EGC color

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electricmanscott

Senior Member
Location
Boston, MA
Re: EGC color

I guess you guys have convinced me that this is allowable with the reasoning the the NEC does not actually say it is not allowed. Are we in agreement that it does not have to be green?
 

don_resqcapt19

Moderator
Staff member
Location
Illinois
Re: EGC color

Scott,
I'll agree that the GEC is not required to be green, but whatever color that you do use cannot be used for a hot in that building.
Don
 

roger

Moderator
Staff member
Location
Fl
Occupation
Electrician
Re: EGC color

Mike, please show your meaning, or interpretation of your article quote.

Roger
 

jxofaltrds

Senior Member
Location
Mike P. Columbus Ohio
Occupation
ESI
Re: EGC color

250.62 says that it can be insulated.

220.7 prohibits it from being white.

The defintion of a grounding conductor applies to the grounding electrode conductor.

310.12(B) refers us to 250.119.

250.119 allows the gec to be green.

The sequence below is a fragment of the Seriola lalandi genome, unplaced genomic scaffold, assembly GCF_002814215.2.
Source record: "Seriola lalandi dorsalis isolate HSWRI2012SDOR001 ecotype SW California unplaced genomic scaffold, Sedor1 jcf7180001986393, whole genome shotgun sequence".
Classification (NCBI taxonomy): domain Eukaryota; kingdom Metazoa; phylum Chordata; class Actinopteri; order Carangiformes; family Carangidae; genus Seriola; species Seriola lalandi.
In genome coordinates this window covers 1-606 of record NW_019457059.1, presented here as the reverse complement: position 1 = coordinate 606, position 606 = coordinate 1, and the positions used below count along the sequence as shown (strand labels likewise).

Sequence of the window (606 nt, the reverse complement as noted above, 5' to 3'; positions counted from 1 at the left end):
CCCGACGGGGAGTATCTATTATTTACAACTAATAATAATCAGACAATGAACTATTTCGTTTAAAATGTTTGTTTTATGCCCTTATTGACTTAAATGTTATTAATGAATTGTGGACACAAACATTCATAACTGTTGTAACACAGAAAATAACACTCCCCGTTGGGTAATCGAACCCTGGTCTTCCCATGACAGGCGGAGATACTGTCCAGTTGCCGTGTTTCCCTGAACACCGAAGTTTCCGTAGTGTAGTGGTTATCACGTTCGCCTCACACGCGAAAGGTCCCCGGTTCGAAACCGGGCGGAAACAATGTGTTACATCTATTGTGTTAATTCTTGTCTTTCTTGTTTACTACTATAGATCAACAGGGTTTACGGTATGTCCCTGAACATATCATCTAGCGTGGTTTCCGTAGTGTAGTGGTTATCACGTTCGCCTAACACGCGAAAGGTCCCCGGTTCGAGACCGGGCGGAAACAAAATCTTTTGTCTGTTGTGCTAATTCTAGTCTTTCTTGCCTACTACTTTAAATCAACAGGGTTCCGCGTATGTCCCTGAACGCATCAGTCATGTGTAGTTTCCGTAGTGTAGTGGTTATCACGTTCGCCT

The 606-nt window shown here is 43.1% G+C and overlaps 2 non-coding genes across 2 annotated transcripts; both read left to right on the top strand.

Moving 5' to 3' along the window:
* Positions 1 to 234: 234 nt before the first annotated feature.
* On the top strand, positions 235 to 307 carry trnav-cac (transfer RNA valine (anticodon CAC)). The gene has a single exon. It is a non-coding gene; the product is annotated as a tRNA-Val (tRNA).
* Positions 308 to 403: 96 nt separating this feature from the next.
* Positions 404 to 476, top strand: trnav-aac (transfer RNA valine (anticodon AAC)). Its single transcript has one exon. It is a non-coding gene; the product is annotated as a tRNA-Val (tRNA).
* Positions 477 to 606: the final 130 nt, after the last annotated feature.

310.12(C) probits green because it would not be distinguishable from 310.12(B).
 

gwz2

Senior Member
Location
Indiana
Re: EGC color

mike's loop of Sections seem very convincing that Grounding conductors should be green if not bare.

If some 2005 ROP is addressing 310.12(B) maybe a comment to eliminate the word(s) " Equipment " of 310.12(B) could be be done during this CMP cycle.

Other-wise, wait till the 2008 cycle.

I, for one, would like to see any covered or insulated GROUNDING CONDUCTOR of the Article 100 definition to be ID'd GREEN for any premise electrical power wiring.

For electronic and signaling and communications systems , other than the required SYSTEM grounding such as 800.40, 820.40 and others, a green insulated circuit conductors could have "exception(s)".

Anxiously awaiting the ROP.

[ March 13, 2003, 03:29 PM: Message edited by: gwz2 ]
 

iwire

Moderator
Staff member
Location
Massachusetts
Re: EGC color

Originally posted by gwz2: